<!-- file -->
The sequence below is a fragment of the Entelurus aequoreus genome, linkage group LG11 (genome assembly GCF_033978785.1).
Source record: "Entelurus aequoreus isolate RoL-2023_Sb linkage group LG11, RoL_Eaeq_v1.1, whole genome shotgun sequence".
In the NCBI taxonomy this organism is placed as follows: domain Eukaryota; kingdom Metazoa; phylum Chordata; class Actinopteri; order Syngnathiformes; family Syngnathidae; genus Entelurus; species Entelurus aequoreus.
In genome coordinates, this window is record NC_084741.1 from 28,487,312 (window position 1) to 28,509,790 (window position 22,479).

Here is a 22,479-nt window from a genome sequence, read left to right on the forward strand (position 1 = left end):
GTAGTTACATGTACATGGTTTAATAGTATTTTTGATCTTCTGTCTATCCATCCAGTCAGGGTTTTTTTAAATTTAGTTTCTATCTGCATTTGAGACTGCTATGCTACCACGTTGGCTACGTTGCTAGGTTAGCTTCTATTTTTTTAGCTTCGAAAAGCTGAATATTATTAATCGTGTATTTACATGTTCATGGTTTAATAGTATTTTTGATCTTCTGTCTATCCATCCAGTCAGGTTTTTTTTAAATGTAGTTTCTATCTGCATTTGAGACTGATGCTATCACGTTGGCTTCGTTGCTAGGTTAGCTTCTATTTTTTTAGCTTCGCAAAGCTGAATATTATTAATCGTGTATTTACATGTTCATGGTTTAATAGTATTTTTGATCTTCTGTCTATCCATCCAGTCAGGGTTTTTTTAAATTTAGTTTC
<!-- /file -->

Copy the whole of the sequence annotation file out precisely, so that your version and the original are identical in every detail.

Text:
The sequence below is a fragment of the Entelurus aequoreus genome, linkage group LG11 (genome assembly GCF_033978785.1).
Source record: "Entelurus aequoreus isolate RoL-2023_Sb linkage group LG11, RoL_Eaeq_v1.1, whole genome shotgun sequence".
In the NCBI taxonomy this organism is placed as follows: domain Eukaryota; kingdom Metazoa; phylum Chordata; class Actinopteri; order Syngnathiformes; family Syngnathidae; genus Entelurus; species Entelurus aequoreus.
In genome coordinates, this window is record NC_084741.1 from 28,487,312 (window position 1) to 28,509,790 (window position 22,479).

Here is a 22,479-nt window from a genome sequence, read left to right on the forward strand (position 1 = left end):
GTAGTTACATGTACATGGTTTAATAGTATTTTTGATCTTCTGTCTATCCATCCAGTCAGGGTTTTTTTAAATTTAGTTTCTATCTGCATTTGAGACTGCTATGCTACCACGTTGGCTACGTTGCTAGGTTAGCTTCTATTTTTTTAGCTTCGAAAAGCTGAATATTATTAATCGTGTATTTACATGTTCATGGTTTAATAGTATTTTTGATCTTCTGTCTATCCATCCAGTCAGGTTTTTTTTAAATGTAGTTTCTATCTGCATTTGAGACTGATGCTATCACGTTGGCTTCGTTGCTAGGTTAGCTTCTATTTTTTTAGCTTCGCAAAGCTGAATATTATTAATCGTGTATTTACATGTTCATGGTTTAATAGTATTTTTGATCTTCTGTCTATCCATCCAGTCAGGGTTTTTTTAAATTTAGTTTC